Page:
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    • "Pharmacological inhibition of SHH signaling with cyclopamine also reduced the cell proliferation in the DG (Lai et al., 2003). Conversely, elevated hedgehog signaling produced increased cell proliferation in the DG, further confirming the mitogenic effects of SHH in vivo (Lai et al., 2003; Machold et al., 2003; Han et al., 2008). Interestingly, it appears that the SHH signaling required for DG proliferation is mediated via primary cilia. "
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    ABSTRACT: Granule neurons in the hippocampal dentate gyrus (DG) receive their primary inputs from the cortex and are known to be continuously generated throughout adult life. Ongoing integration of newborn neurons into the existing hippocampal neural circuitry provides enhanced neuroplasticity, which plays a crucial role in learning and memory; deficits in this process have been associated with cognitive decline under neuropathological conditions. In this Primer, we summarize the developmental principles that regulate the process of DG neurogenesis and discuss recent advances in harnessing these developmental cues to generate DG granule neurons from human pluripotent stem cells.
    Development 06/2014; 141(12):2366-75. DOI:10.1242/dev.096776 · 6.27 Impact Factor
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    • " factor beta - 1 is a heparin binding molecule ( McCaffrey et al . , 1992 ) that inhibit cell proliferation in the SVZ ( Wachs et al . , 2006 ) . In the other hand , Sonic hedgehog and heparin - binding epidermal growth factor are heparin binding molecules ( Chang et al . , 2011 ; Jin et al . , 2002 ) that stimulate cell proliferation in the SVZ ( Lai et al . , 2003 ; Jin et al . , 2002 ) ."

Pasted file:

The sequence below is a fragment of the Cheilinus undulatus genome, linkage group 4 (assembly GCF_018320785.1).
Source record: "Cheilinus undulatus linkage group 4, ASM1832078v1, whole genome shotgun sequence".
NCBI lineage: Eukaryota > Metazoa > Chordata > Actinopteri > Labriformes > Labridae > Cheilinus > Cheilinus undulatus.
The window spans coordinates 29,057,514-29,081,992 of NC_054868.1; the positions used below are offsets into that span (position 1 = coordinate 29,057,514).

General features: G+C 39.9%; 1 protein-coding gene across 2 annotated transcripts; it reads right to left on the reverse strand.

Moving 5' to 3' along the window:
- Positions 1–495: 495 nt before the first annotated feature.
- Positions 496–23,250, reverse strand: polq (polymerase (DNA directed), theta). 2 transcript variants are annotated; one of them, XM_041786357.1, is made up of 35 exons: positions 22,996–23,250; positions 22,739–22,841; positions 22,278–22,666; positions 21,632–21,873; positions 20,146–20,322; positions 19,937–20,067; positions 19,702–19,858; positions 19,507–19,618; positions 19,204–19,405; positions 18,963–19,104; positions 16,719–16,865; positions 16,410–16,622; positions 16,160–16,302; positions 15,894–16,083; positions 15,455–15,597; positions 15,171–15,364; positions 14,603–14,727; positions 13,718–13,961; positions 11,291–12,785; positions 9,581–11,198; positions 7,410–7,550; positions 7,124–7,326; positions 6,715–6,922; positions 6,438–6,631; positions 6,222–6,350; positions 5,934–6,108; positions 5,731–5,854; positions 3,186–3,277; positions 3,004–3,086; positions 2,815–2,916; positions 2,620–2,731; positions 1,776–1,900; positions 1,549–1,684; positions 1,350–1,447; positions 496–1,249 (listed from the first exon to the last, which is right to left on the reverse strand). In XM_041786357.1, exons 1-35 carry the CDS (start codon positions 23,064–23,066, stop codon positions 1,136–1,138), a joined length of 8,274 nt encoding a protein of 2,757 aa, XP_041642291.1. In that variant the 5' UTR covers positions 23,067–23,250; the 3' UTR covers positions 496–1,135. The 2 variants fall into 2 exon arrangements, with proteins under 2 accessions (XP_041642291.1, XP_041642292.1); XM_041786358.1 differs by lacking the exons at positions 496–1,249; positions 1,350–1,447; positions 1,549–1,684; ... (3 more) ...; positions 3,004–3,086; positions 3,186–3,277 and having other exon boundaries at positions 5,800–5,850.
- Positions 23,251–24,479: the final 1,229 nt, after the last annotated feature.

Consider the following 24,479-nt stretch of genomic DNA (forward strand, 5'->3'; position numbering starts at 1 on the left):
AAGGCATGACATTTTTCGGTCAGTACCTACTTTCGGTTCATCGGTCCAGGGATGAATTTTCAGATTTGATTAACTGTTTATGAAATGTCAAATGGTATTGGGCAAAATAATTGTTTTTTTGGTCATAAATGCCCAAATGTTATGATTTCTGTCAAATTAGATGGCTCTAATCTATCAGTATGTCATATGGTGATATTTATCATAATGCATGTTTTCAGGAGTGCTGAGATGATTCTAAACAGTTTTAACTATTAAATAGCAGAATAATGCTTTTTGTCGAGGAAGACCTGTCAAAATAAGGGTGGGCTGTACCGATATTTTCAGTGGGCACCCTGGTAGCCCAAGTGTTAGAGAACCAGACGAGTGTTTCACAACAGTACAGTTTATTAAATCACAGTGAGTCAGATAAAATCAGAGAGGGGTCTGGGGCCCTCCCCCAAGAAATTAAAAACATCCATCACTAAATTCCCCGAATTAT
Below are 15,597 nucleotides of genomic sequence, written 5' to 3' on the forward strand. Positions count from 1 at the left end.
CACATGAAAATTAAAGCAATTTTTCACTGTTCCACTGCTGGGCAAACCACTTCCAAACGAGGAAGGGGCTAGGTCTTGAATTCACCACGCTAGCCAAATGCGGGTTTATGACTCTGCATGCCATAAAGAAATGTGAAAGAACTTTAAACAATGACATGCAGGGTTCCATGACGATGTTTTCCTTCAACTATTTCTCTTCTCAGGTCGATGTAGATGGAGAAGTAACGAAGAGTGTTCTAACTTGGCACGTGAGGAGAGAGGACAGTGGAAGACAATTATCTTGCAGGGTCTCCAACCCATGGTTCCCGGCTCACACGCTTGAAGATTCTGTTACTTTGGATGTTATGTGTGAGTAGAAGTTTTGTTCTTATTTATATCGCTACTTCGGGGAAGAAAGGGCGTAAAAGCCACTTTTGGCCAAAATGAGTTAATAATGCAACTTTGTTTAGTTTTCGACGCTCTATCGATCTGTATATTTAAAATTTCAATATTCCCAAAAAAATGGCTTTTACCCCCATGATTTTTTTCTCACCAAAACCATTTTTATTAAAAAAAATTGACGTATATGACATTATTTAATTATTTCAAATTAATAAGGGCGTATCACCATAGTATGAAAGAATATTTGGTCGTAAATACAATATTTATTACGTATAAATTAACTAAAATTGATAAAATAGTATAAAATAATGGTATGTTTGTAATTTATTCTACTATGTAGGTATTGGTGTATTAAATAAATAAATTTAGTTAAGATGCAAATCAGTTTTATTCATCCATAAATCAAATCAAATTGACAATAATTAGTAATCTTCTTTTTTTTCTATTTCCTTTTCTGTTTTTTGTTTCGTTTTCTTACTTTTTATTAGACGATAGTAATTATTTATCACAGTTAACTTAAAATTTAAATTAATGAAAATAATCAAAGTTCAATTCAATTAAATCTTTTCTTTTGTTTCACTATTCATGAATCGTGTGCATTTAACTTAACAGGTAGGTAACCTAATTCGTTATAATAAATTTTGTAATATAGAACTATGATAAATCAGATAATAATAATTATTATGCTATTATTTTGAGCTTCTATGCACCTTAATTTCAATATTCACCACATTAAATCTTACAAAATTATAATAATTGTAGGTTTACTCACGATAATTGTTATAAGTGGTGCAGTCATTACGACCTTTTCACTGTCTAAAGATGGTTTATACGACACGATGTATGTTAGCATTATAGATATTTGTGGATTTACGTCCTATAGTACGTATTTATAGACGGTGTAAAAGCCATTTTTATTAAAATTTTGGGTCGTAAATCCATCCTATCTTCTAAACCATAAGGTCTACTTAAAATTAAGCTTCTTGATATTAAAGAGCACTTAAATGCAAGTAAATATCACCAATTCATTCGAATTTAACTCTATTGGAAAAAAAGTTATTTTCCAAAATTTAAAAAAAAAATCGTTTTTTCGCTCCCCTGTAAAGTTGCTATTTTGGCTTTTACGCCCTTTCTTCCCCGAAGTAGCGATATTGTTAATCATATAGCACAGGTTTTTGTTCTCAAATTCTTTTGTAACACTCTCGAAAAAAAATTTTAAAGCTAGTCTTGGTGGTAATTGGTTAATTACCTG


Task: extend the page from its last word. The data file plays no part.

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    ABSTRACT: Fractones are extracellular matrix structures that display a fractal ultrastructure and that are visualized as puncta after immunolabeling for laminin or heparan sulfate proteoglycans. In the adult brain, fractones are found throughout the subventricular zone (SVZ). The role of fractones is just emerging. We have recently shown that fractones sequester fibroblast growth factor-2 and bone morphogenetic protein-7 from the brain ventricles to regulate cell proliferation in the SVZ of the lateral ventricle, the primary neural stem cell niche and neurogenic zone in adulthood. Here, we have examined in vivo the effect of bone morphogenetic protein-4 (BMP-4) on cell proliferation in the SVZ and we have determined whether BMP-4 interacts with fractones to promote this effect. To examine BMP-4 effect on cell proliferation, BMP-4 was intracerebroventricularly injected, and bromodeoxyuridine immunolabeling was performed on frozen sections of the adult mouse brain. To identify the location of BMP-4 binding, biotinylated-BMP-4 was injected, and its binding localized post-mortem with streptavidin, Texas red conjugate. Injection of heparitinase-1 was used to desulfate fractones and determine whether the binding and the effect of BMP-4 on cell proliferation are heparan sulfate-dependent. BMP-4 inhibited cell proliferation in the SVZ neurogenic zone. Biotinylated-BMP-4 bound to fractones and some adjacent blood vessels. Co--injection of heparitinase-1 and biotinylated-BMP-4 resulted in the absence of signal for biotinylated-BMP-4, indicating that the binding was heparan sulfate dependent. Moreover, preventing the binding of BMP-4 to fractones by heparitinase-1 reinforced the inhibitory effect of BMP-4 on cell proliferation in the SVZ. These results show that BMP-4 inhibits cell proliferation in the SVZ neurogenic zone and that the binding of BMP-4 to fractone-associated heparan sulfates moderates this inhibitory effect. Together with our previous results, these data support the view that fractones capture growth factors and modulate their activity in the neural tissues lining the ventricles.
    Journal of Chemical Neuroanatomy 05/2014; DOI:10.1016/j.jchemneu.2014.03.005 · 2.52 Impact Factor